Research Interests: Mindfulness meditation; metta (Lovingkindness) meditation; structural equation modeling; psychometrics; the application of technology (telemedicine, interactive voice response, and telephone/Internet assessment) to investigations of sexual risk-taking, health, and general well-being.
Dr. Christopher Johnson is an Associate Professor of Psychology at Utah State University. Dr. Johnson came to USU in the fall of 2008 from Ohio University's College of Osteopathic Medicine. His primary research agenda involves: (a) examining the mechanisms of action through which mindfulness meditation improves individuals' well-being and incites positive change and (b) teaching and implementing mindfulness meditation skills via a broad range of mediums/technologies. His studies of mindfulness have ranged from investigating measurement and cross-cultural issues to complex statistical modeling of current theories of mindfulness meditation and metta (lovingkindness) meditation. He and his students have examined mindfulness, well-being, and health outcomes in under served and rural populations across the country. Broadly speaking, his secondary line of research has applied technology-dependent methodology to investigate various psychosocial factors influencing health in HIV/AIDS patients. His recent work has been published in the journals AIDS Care and The Archives of Sexual Behavior. He holds B.S. degrees from the University of Utah where he studied psychology and sociology. He earned an M.A. in experimental psychology and his Ph.D. in health psychology from the University of Texas at El Paso.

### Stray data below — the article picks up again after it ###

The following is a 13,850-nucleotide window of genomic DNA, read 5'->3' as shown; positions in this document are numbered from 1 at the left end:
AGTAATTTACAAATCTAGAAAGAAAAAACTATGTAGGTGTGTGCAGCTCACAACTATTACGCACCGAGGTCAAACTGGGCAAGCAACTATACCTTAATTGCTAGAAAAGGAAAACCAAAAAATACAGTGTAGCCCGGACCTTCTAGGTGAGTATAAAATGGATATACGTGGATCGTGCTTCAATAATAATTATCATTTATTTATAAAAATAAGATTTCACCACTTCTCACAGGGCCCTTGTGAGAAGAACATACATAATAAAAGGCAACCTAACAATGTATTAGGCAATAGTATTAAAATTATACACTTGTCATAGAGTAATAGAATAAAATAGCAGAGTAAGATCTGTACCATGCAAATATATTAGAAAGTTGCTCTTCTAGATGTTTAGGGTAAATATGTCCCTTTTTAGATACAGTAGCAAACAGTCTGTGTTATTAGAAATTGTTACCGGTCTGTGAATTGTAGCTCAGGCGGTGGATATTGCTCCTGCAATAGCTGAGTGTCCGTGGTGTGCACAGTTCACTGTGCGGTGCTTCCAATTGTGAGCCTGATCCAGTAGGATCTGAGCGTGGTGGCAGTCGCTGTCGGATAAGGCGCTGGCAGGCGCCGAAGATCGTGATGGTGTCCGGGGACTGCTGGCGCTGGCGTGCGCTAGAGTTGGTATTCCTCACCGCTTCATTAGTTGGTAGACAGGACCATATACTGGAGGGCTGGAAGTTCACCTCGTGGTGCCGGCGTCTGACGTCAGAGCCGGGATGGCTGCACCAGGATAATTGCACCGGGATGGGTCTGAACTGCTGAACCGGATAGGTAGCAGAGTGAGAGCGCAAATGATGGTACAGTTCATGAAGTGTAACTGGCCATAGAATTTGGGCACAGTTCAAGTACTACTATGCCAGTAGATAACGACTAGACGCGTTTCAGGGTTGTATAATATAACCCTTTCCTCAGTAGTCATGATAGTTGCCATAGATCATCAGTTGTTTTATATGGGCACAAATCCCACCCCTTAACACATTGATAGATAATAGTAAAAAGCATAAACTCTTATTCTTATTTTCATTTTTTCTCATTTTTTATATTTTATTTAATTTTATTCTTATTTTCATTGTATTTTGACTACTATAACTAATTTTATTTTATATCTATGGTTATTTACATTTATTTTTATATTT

Dr. Johnson is affiliated with Utah State University's Regional Campus system and frequently travels to various locations to meet with students and to conduct research. This unique position allows him to interact with both graduate students and undergraduate students on the main campus in Logan, as well as all regional campuses and centers in the State. Dr. Johnson is strongly invested in his opportunity to work with USU's traditional and distance students.
Dr. Johnson mentors undergraduate and graduate students with experimental and/or applied research aspirations. If you are interested in working with Dr. Johnson, please contact him to discuss whether your scholarly ambitions overlap.